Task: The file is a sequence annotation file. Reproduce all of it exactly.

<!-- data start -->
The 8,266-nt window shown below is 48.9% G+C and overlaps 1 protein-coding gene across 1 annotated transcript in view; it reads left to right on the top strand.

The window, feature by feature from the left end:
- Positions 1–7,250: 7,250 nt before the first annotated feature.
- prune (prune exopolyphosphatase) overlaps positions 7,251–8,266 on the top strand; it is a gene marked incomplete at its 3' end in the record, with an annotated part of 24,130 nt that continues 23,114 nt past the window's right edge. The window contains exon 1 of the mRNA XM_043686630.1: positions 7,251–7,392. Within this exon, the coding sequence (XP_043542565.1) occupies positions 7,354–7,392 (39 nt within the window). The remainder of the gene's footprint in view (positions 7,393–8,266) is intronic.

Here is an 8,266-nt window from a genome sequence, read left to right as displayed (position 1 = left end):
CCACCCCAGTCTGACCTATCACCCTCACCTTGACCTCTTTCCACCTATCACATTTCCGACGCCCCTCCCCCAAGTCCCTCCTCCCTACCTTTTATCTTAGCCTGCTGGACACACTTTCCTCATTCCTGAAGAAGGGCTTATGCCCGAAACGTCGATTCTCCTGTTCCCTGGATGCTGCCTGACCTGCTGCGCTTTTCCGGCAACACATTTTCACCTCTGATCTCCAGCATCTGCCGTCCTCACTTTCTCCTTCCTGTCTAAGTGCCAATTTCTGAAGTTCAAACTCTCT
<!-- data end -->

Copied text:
The 8,266-nt window shown below is 48.9% G+C and overlaps 1 protein-coding gene across 1 annotated transcript in view; it reads left to right on the top strand.

The window, feature by feature from the left end:
- Positions 1–7,250: 7,250 nt before the first annotated feature.
- prune (prune exopolyphosphatase) overlaps positions 7,251–8,266 on the top strand; it is a gene marked incomplete at its 3' end in the record, with an annotated part of 24,130 nt that continues 23,114 nt past the window's right edge. The window contains exon 1 of the mRNA XM_043686630.1: positions 7,251–7,392. Within this exon, the coding sequence (XP_043542565.1) occupies positions 7,354–7,392 (39 nt within the window). The remainder of the gene's footprint in view (positions 7,393–8,266) is intronic.

Here is an 8,266-nt window from a genome sequence, read left to right as displayed (position 1 = left end):
CCACCCCAGTCTGACCTATCACCCTCACCTTGACCTCTTTCCACCTATCACATTTCCGACGCCCCTCCCCCAAGTCCCTCCTCCCTACCTTTTATCTTAGCCTGCTGGACACACTTTCCTCATTCCTGAAGAAGGGCTTATGCCCGAAACGTCGATTCTCCTGTTCCCTGGATGCTGCCTGACCTGCTGCGCTTTTCCGGCAACACATTTTCACCTCTGATCTCCAGCATCTGCCGTCCTCACTTTCTCCTTCCTGTCTAAGTGCCAATTTCTGAAGTTCAAACTCTCT